Sign up ×
Stack Overflow is a question and answer site for professional and enthusiast programmers. It's 100% free.

I'm trying to move a Rails 3 app that's using Fixtures over to Factory Girl and am not entirely sure on the proper approach to the database. (Note that I'm using Rspec for the tests).

I have a seeds.db that has data that is needed for my functional and integration tests, but when it comes to, say, the model test for my Role model, this seeded data might get in the way if I want to make an admin Role from the factory, but there's already an admin role in the database from my seed, and the name column must be unique. Additionally, any data I create in these model tests may interfere with my integration tests as I'll have additional data I'm not expecting.

So a couple questions I guess:

  1. What's the proper way to handle the database in my unit tests? I need the seeded data for the other tests, but they seem to be getting 'in the way' right now. Am I forced to make unique data with sequences, or is there a way load the seed data just for functional and integration tests, etc?

  2. Is there a proper way to clearing out the factory data so that it's just the seed data for the functional and integration tests?

Completely new to Factory Girl right now, and just want to learn it properly instead of hacking my way through it. Thanks for any input.

share|improve this question

1 Answer 1

up vote 3 down vote accepted

The "proper" way to handle database data in tests is to make sure it's clean and consistent before every test is run. So many people (myself included) don't ever seed the database and instead use Factories.

Seeding the database also makes it harder to know what's going on and it causes you to make assumptions which many times ends up being incorrect. Instead, use factories to add just the data you need for your tests. It is a little bit of extra work but it's worth it because:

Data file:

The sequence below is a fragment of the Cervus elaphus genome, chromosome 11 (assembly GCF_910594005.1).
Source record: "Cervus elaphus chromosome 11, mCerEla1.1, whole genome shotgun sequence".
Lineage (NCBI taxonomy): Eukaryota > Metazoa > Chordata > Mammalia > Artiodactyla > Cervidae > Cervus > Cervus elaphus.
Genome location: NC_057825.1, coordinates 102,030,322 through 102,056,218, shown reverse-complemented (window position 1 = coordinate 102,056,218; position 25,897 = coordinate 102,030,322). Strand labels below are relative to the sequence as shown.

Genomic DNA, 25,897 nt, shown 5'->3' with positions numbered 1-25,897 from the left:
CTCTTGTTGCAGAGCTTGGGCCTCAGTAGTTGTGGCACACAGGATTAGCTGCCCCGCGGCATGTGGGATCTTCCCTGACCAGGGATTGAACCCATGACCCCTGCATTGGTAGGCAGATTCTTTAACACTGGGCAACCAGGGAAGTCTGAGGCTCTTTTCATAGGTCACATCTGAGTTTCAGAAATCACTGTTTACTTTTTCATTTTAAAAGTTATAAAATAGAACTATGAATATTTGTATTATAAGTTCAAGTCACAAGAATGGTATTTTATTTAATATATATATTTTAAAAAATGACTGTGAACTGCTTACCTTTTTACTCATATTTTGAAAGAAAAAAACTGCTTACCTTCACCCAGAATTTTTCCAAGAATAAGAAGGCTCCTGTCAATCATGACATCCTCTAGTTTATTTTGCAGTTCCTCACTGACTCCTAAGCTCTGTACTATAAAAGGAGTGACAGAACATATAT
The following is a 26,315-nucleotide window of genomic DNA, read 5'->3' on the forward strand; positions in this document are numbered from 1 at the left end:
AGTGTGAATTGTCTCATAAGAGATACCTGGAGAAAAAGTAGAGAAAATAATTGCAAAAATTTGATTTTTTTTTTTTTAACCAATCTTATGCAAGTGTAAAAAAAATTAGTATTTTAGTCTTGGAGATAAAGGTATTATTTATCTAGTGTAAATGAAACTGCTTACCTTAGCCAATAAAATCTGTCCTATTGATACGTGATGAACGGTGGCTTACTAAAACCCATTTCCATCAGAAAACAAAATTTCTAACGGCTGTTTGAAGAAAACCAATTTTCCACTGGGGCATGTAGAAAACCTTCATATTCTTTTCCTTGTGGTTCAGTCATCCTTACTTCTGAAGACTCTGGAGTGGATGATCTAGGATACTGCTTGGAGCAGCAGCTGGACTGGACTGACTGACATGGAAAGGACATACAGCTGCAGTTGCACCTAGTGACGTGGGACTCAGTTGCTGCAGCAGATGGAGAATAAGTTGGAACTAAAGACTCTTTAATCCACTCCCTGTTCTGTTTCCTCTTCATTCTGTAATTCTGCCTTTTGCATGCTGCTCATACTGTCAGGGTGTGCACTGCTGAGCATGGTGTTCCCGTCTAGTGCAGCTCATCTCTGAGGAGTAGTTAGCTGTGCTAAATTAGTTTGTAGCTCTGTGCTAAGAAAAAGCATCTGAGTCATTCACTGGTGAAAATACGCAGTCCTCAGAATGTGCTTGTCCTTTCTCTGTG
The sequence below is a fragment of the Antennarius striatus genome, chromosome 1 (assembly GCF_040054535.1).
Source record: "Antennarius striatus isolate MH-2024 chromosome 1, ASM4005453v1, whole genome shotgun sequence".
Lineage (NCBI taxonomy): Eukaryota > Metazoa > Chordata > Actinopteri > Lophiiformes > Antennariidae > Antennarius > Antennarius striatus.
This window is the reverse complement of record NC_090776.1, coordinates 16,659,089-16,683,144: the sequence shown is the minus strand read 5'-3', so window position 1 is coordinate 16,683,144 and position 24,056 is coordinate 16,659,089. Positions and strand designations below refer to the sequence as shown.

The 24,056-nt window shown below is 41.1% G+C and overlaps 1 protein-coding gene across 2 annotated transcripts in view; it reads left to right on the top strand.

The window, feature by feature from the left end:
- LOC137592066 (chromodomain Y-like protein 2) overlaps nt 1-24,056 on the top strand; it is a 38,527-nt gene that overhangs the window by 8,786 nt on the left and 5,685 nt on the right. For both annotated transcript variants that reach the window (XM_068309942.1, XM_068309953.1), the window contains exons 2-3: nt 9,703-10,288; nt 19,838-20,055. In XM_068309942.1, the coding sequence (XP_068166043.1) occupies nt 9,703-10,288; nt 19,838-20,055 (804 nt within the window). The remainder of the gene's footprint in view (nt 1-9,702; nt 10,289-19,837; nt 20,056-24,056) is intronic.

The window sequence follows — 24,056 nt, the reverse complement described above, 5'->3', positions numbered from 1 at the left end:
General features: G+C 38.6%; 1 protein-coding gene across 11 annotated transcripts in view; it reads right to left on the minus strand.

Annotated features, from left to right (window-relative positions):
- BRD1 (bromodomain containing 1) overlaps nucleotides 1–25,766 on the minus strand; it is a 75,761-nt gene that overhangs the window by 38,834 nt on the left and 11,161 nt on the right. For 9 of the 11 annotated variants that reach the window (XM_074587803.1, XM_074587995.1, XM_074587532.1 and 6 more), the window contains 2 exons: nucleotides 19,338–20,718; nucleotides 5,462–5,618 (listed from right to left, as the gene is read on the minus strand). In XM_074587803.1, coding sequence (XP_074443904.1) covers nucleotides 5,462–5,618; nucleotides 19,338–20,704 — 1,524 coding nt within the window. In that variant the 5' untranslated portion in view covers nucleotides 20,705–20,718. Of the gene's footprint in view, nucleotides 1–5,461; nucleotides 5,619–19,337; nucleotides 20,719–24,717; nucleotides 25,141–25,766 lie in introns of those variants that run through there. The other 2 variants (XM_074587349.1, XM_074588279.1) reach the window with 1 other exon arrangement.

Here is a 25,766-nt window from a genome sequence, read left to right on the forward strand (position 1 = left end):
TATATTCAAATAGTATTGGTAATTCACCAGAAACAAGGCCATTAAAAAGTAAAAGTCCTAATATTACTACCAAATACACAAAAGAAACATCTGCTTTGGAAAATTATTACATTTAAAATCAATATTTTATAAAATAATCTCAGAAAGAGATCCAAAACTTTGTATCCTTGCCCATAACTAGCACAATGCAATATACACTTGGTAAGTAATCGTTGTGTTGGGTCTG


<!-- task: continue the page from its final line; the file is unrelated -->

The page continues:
1. Removes your assumptions
  2. Ensures a clean and consistent test environment
  3. Keeps all the data for the test right in the test

Plus, rspec has before(:each) and before(:all) so you can setup your data before running your tests. So it's not that much extra work.

But one thing that might trip you up at first is the fact that rspec will NOT clear the database between test runs when using before(:all) For that I usually just manually delete in a after(:all) block. So the rule of thumb I use is - whatever is created in before(:all) should be removed in after(:all)

Many people also use the database_cleaner gem for this but so far I haven't needed it.

share|improve this answer
Thanks for the answer! I'll try going to factories only, but my project lead implied that we needed the seed, though he wasn't really specific of the reason, so hopefully I can work around it. –  Naty722 Jul 10 '12 at 23:46

Your Answer


By posting your answer, you agree to the privacy policy and terms of service.

Not the answer you're looking for? Browse other questions tagged or ask your own question.